To be sure, a “credit negative” just reflects the directional impact of a distinct event, which often isn’t enough to shift an entire outlook. Joe Mielenhausen, a Moody’s spokesman, told Bloomberg News’s Martin Z. Braun that the firm upgrades issuers from a stable outlook “all the time,” even without some sort of new financial information, like audited financials or a surprise increase in tax revenue. “In this instance, the upgrade was a culmination of various credit positive trends our team has been observing for some time,” he said. It’s mostly semantics, but that sounds deserving of a positive outlook to me.

Mayor Bill de Blasio, predictably, lauded the move, saying that New York’s current rating is the highest ever from Moody’s. “For the last five years, we’ve used the city’s budget to improve the lives of New Yorkers,” he said in a statement. “Moody’s credit rating is validation of what we’ve always known: that you can be both a progressive and a strong fiscal manager.”

Moody’s Scolds New York City on Amazon, Then Gives It a Pat

Investors are already clamoring for the city’s bonds. Yield spreads reached an all-time low last week, fueled by demand for triple tax-exempt debt as a shelter from the new federal limit on state and local tax deductions. In a block trade of at least $5 million on Monday, some New York bonds maturing in 2024 changed hands at a yield just 11 basis points above top-rated munis, the smallest spread in 10 months. That’s welcome news for New York taxpayers as the city prepares to issue about $1 billion of debt this week.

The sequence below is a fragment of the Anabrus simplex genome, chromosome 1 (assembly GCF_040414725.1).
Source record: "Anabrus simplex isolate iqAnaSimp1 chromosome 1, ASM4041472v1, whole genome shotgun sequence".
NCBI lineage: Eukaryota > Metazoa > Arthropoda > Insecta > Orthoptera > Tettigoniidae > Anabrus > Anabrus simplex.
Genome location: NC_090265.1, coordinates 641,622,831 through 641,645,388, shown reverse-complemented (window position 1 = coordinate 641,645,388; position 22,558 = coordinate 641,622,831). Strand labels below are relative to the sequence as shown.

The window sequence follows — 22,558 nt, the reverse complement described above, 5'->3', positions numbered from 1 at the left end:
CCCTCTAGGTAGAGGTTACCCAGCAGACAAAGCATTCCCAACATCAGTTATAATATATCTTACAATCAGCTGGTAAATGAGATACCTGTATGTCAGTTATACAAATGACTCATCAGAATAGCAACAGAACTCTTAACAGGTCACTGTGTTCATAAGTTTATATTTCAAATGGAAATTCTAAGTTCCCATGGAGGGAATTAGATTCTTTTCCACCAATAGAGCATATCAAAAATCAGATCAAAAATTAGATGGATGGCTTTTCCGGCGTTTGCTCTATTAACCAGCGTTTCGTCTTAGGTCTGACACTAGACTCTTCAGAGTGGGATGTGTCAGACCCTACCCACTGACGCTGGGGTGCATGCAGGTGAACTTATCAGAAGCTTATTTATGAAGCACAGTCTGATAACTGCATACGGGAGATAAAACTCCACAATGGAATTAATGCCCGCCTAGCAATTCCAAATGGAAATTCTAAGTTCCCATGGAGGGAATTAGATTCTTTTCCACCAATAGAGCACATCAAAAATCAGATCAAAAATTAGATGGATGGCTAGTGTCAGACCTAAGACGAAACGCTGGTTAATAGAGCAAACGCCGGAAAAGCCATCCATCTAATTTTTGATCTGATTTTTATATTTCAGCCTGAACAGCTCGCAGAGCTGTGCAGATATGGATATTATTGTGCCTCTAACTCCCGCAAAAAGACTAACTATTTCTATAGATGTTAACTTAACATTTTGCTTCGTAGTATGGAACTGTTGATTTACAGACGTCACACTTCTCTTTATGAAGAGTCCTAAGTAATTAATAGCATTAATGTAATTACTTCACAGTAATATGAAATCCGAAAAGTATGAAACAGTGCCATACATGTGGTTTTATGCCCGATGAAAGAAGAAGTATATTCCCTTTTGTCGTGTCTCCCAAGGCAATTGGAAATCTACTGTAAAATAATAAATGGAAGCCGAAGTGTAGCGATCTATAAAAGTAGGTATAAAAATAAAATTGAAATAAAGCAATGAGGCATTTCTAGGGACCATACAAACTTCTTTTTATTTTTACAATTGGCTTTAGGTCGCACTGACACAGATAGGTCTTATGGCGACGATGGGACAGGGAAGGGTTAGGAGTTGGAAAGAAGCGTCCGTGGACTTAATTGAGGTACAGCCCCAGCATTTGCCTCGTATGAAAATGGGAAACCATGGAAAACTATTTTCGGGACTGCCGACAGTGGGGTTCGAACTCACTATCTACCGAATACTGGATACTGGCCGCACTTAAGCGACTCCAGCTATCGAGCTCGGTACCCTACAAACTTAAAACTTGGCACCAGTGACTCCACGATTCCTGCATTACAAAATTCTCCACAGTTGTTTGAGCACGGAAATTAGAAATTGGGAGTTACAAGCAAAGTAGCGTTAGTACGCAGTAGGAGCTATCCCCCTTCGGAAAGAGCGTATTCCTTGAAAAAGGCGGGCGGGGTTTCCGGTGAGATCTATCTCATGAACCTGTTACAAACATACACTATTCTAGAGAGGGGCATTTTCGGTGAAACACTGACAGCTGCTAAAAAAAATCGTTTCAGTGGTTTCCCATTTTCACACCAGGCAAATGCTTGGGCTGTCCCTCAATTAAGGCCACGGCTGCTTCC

On top of it all, it’s anyone’s guess if the city’s Amazon saga is even over. Governor Andrew Cuomo said he’s had many conversations with the company and hopes they reconsider. The New York Times reported that he’s gone so far as to connect with Jeff Bezos to make a personal pitch over the past two weeks. An open letter that ran as a full-page ad in the newspaper urged a second chance.

Confronted with “anti-business sentiment” and derailed economic development, Moody’s ended up deciding Amazon wasn’t a big loss; New York is strong enough as is. Armed with an even-better credit rating and record-low borrowing costs, it may only get stronger.

It's true that upgrades from a stable outlook have happened before. Moody's pointed to five such examples in 2018: San Francisco;Florida;Chicago Public Schools;Washington, D.C.; and the Great Lakes Water Authority.

This column does not necessarily reflect the opinion of the editorial board or Bloomberg LP and its owners.

Brian Chappatta is a Bloomberg Opinion columnist covering debt markets. He previously covered bonds for Bloomberg News. He is also a CFA charterholder.